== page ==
The brief for this track was to create a spooky piece of music. This particular piece touches on the avant garde and uses a fictional dilapidated house as its setting. Starting with a knock on the door of the deserted building, the curiosity of a passer-by gets the better of him and he enters a world of disturbing noises, strange goings on and non-corporeal happenings before a chase scene leads him to a basement where something not quite of this world and very probably alien is imprisoned and connected up to a mass of tangled wires and cobbled together electronic equipment. Is the being in the basement the cause of the strange goings on upstairs and does everyone get out alive?
This piece uses a variety of objects including a creaking door,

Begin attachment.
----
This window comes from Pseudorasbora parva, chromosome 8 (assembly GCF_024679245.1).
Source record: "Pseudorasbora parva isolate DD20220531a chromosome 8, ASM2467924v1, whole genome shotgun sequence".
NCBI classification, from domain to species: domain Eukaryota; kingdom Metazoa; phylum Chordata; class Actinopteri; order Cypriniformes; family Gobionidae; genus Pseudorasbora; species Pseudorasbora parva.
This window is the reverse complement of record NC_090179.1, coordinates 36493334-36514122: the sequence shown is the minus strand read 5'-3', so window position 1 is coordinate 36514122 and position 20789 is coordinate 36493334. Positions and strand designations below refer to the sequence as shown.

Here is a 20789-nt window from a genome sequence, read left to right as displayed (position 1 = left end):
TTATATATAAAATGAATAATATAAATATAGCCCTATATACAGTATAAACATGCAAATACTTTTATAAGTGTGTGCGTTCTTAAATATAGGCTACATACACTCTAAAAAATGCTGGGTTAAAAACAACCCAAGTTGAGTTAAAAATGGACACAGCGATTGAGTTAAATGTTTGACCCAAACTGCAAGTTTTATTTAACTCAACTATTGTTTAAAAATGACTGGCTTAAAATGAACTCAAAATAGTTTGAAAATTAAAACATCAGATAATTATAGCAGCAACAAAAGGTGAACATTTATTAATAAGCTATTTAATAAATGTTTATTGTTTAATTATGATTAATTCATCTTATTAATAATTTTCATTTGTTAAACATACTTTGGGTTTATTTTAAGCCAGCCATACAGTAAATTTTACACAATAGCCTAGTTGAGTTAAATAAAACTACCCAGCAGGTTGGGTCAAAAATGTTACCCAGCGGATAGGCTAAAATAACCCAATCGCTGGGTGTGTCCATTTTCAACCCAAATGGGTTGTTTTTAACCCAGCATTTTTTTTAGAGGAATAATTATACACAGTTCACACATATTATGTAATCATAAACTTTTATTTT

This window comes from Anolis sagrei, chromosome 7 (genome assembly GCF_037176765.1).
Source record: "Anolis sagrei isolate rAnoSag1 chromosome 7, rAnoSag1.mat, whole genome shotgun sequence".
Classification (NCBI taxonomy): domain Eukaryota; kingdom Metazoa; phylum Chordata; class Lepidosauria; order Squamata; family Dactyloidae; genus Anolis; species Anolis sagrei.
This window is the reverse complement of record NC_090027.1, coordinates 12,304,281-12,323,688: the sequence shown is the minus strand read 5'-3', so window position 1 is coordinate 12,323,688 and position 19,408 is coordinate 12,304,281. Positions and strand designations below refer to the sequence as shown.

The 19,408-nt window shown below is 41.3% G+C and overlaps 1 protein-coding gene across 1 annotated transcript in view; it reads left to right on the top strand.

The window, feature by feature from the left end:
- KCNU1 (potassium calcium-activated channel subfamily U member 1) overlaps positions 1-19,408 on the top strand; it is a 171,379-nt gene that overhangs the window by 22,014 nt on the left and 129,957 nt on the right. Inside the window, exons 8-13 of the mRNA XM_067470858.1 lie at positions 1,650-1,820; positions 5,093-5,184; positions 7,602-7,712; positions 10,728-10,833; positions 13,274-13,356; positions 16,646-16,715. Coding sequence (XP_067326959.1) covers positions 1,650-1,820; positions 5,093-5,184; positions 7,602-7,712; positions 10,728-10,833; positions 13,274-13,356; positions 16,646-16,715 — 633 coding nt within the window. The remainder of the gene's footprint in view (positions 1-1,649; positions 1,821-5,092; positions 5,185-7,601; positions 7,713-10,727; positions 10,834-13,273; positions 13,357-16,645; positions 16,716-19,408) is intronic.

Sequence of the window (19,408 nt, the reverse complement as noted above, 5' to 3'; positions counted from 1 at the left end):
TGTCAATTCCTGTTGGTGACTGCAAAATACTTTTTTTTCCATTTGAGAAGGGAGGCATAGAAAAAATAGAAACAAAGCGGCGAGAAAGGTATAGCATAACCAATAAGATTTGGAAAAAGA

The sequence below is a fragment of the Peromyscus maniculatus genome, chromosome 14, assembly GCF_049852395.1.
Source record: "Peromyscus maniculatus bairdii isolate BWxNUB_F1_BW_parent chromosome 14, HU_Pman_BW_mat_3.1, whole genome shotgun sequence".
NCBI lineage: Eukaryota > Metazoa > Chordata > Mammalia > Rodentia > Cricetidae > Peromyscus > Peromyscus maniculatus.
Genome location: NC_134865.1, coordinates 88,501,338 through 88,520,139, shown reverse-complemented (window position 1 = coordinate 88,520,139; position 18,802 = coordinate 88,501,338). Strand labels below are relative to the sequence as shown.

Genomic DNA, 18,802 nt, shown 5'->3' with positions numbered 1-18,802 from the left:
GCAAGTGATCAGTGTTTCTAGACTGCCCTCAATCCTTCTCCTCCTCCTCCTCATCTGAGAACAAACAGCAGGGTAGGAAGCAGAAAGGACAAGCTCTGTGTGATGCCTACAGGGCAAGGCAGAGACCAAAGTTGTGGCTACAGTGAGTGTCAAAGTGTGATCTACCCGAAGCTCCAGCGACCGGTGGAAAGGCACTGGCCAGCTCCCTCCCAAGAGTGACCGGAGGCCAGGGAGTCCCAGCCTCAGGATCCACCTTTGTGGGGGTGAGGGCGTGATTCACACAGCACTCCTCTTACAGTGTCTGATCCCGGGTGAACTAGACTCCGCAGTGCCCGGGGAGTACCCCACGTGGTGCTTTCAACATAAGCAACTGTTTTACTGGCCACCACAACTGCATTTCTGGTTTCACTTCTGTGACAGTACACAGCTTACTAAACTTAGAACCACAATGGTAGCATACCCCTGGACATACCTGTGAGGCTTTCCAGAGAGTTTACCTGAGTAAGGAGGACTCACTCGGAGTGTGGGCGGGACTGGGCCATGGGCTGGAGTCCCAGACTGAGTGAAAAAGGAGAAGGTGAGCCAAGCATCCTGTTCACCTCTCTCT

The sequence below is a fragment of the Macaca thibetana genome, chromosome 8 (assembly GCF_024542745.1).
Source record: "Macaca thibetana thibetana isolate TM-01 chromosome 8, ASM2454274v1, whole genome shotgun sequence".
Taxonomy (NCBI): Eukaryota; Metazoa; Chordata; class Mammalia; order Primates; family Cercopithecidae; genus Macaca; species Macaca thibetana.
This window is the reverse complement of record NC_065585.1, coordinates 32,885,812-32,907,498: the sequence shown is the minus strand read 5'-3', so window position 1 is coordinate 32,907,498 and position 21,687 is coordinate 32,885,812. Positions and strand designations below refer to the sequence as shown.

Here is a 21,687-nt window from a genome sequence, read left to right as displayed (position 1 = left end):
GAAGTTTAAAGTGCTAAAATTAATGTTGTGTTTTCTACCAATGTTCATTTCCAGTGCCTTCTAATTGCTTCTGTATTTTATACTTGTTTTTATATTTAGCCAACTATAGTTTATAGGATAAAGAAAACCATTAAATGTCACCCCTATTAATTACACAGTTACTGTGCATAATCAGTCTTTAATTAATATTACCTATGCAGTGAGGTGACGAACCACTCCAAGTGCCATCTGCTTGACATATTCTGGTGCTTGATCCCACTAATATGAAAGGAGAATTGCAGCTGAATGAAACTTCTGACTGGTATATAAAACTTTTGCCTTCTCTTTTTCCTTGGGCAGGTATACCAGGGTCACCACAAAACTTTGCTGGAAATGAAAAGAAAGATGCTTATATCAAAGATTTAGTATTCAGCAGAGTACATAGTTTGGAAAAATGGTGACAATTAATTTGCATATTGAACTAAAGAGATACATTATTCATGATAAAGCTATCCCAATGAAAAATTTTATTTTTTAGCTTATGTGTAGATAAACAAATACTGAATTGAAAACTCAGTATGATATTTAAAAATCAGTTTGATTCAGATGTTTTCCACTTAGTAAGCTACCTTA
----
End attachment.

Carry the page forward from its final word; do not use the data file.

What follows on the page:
singing wine glasses, a cutlery drawer, a child's music box and
ticking clocks to create the soundscape. Instruments used include
keyboards and a bass guitar whilst an electric guitar piece makes a
reappearance two decades after I recorded it on a humble four track
recording machine. Also included in the melee is my brother Ross
playing didgeridoo (recorded when I was out in Australia back in 2008)
as well as birdsong, thunder and a "doctored" bass line from my
version of the Doctor Who theme tune - all of which have featured in
previous Tunesmiths outings.
Lins Honeyman: sound effects, keyboard, piano, cutlery, electric guitar (recorded in 1994), music box, wine glasses, bass, ticking clock
Ross Honeyman: didgeridoo (recorded in 2008)